France's Sarkozy calls for end of Schengen, Franco-German bloc
Former French president Nicolas Sarkozy called for the end of Europe's visa-free Schengen area and the creation of a Franco-German economic bloc at the heart of the eurozone, in an opinion piece in Le Point magazine published Thursday.
As France prepares to vote in EU-wide elections on Sunday, Sarkozy said "Schengen I must be immediately suspended and be replaced by a Schengen II of which member countries can only be a part if they previously agree to the same immigration policy".
Europe migration policy has failed and the need to replace Schengen I has become obvious, he added.
"Europe is not meant to organise social and migratory dumping, almost systematically at the expense of France," he warned.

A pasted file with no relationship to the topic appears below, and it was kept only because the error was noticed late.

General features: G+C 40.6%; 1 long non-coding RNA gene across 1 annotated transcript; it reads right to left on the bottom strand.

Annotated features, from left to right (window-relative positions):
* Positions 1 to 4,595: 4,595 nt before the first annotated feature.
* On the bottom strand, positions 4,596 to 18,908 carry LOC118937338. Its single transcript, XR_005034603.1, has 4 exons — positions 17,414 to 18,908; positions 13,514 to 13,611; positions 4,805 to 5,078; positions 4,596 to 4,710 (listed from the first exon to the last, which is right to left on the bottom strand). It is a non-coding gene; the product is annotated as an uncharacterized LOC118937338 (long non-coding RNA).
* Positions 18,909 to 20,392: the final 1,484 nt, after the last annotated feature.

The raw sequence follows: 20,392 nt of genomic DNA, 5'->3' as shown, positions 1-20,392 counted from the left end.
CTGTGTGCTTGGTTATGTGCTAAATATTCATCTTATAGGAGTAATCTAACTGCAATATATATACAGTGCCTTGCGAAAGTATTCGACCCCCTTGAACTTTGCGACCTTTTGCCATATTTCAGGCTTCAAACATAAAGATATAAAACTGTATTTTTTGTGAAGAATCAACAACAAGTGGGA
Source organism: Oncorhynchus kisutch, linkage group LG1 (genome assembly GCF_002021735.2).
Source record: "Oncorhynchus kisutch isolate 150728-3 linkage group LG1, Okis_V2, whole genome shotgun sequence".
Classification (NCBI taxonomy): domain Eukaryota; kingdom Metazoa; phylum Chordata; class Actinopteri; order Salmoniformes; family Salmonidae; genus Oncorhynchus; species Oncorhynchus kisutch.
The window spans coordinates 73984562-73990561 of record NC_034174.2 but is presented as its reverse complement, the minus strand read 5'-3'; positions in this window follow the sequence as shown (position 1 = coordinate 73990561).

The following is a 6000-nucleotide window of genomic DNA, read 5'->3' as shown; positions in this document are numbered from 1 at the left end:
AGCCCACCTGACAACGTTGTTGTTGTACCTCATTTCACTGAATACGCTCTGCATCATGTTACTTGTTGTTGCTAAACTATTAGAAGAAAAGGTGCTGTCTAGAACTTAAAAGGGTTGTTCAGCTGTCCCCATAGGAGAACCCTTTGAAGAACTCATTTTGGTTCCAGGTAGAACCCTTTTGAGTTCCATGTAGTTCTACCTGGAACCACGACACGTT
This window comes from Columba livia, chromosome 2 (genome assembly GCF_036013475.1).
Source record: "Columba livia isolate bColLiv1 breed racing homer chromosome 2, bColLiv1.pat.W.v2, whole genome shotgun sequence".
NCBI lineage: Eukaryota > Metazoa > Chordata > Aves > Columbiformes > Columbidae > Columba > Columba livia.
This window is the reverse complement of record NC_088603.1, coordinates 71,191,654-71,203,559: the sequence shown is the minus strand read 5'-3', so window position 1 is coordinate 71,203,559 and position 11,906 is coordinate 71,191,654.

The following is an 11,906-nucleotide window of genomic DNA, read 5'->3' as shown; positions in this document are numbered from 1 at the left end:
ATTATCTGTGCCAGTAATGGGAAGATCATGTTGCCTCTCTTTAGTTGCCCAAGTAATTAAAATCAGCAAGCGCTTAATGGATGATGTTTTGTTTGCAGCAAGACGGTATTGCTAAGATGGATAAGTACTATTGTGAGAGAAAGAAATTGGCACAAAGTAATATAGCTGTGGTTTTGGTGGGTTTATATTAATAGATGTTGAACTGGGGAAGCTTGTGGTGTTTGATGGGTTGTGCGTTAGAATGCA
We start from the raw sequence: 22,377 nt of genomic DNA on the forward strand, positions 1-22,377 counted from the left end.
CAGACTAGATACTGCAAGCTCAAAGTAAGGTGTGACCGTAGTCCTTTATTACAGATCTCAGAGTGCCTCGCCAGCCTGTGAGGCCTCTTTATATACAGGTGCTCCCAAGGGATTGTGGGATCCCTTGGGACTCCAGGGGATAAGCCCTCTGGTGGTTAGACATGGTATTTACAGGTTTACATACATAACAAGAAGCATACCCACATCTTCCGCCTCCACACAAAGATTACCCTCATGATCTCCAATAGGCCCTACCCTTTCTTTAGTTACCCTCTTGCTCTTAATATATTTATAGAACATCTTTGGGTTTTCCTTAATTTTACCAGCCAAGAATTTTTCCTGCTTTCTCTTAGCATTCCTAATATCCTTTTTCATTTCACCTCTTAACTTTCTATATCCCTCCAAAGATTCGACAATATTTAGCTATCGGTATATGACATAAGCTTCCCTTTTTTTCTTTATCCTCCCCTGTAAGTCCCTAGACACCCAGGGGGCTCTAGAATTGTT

The Schengen area comprises 26 European countries that have abolished passport or any other type of border control in-between their common borders.
Schengen encourages the free movement of people and goods.
Non-EU countries like Iceland, Liechtenstein, Norway and Switzerland are part of the area, but EU members Britain, Bulgaria, Croatia, Cyprus, Ireland and Romania are not.
Sarkozy said that without a quick fix in coming years France's social system could break up.
He also called for half of the competences in the hands of Brussels to be returned to national governments.
Sarkozy said the European Union protects its citizens from the "ideological veering off course of governments and majority parties.
"If the European Union broke up centuries-old hatred and conflicts of interest would resurface more violently."
"We must correct its excesses but as a project it must be preserved."
A "large, coherent and stable" Franco-German economic bloc at the heart of the eurozone would allow France "to better defend (its) interests in the face of German competition by doing away with fiscal and social disadvantages", he added.
This "would allow us to take over the leadership of the 18 countries that make up our monetary union".
Sarkozy's contribution to Le Point will also be published by Germany's Die Welt newspaper, his aides said.
© 2014 AFP